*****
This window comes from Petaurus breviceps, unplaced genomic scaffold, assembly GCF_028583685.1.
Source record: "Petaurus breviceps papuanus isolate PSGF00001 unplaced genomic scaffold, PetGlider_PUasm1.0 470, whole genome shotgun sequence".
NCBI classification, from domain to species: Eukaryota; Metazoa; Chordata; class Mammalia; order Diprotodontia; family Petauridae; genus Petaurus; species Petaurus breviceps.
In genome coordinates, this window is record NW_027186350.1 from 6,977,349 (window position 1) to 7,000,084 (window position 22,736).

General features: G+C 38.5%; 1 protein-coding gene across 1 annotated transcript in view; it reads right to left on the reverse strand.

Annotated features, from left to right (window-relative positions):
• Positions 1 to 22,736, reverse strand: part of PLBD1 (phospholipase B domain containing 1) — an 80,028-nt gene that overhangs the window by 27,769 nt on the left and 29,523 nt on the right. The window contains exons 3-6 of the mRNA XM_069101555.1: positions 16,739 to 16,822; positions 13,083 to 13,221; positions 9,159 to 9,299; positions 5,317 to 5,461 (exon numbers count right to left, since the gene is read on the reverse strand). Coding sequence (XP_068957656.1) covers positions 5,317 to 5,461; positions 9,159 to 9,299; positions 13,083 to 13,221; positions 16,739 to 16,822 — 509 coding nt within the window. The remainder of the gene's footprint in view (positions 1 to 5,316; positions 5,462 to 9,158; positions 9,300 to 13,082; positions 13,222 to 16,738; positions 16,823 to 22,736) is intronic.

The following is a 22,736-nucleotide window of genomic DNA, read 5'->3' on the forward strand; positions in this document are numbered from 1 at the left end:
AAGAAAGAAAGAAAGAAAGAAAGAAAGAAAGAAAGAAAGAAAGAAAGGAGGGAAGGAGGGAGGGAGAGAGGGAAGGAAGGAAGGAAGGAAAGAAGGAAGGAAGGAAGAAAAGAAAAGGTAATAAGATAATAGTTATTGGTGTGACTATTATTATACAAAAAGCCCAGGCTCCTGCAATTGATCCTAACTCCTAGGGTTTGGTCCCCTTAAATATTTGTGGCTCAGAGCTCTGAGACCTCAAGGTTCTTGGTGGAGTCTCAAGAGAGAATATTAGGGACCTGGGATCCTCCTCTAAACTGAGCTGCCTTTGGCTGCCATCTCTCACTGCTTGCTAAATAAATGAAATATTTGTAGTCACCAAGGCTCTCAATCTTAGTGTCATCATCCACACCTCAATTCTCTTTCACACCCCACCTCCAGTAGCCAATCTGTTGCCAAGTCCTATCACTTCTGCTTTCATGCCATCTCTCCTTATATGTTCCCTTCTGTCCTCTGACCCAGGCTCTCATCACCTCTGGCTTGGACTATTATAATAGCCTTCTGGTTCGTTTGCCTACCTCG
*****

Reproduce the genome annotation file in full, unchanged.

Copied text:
This window comes from Petaurus breviceps, unplaced genomic scaffold, assembly GCF_028583685.1.
Source record: "Petaurus breviceps papuanus isolate PSGF00001 unplaced genomic scaffold, PetGlider_PUasm1.0 470, whole genome shotgun sequence".
NCBI classification, from domain to species: Eukaryota; Metazoa; Chordata; class Mammalia; order Diprotodontia; family Petauridae; genus Petaurus; species Petaurus breviceps.
In genome coordinates, this window is record NW_027186350.1 from 6,977,349 (window position 1) to 7,000,084 (window position 22,736).

General features: G+C 38.5%; 1 protein-coding gene across 1 annotated transcript in view; it reads right to left on the reverse strand.

Annotated features, from left to right (window-relative positions):
• Positions 1 to 22,736, reverse strand: part of PLBD1 (phospholipase B domain containing 1) — an 80,028-nt gene that overhangs the window by 27,769 nt on the left and 29,523 nt on the right. The window contains exons 3-6 of the mRNA XM_069101555.1: positions 16,739 to 16,822; positions 13,083 to 13,221; positions 9,159 to 9,299; positions 5,317 to 5,461 (exon numbers count right to left, since the gene is read on the reverse strand). Coding sequence (XP_068957656.1) covers positions 5,317 to 5,461; positions 9,159 to 9,299; positions 13,083 to 13,221; positions 16,739 to 16,822 — 509 coding nt within the window. The remainder of the gene's footprint in view (positions 1 to 5,316; positions 5,462 to 9,158; positions 9,300 to 13,082; positions 13,222 to 16,738; positions 16,823 to 22,736) is intronic.

The following is a 22,736-nucleotide window of genomic DNA, read 5'->3' on the forward strand; positions in this document are numbered from 1 at the left end:
AAGAAAGAAAGAAAGAAAGAAAGAAAGAAAGAAAGAAAGAAAGAAAGGAGGGAAGGAGGGAGGGAGAGAGGGAAGGAAGGAAGGAAGGAAAGAAGGAAGGAAGGAAGAAAAGAAAAGGTAATAAGATAATAGTTATTGGTGTGACTATTATTATACAAAAAGCCCAGGCTCCTGCAATTGATCCTAACTCCTAGGGTTTGGTCCCCTTAAATATTTGTGGCTCAGAGCTCTGAGACCTCAAGGTTCTTGGTGGAGTCTCAAGAGAGAATATTAGGGACCTGGGATCCTCCTCTAAACTGAGCTGCCTTTGGCTGCCATCTCTCACTGCTTGCTAAATAAATGAAATATTTGTAGTCACCAAGGCTCTCAATCTTAGTGTCATCATCCACACCTCAATTCTCTTTCACACCCCACCTCCAGTAGCCAATCTGTTGCCAAGTCCTATCACTTCTGCTTTCATGCCATCTCTCCTTATATGTTCCCTTCTGTCCTCTGACCCAGGCTCTCATCACCTCTGGCTTGGACTATTATAATAGCCTTCTGGTTCGTTTGCCTACCTCG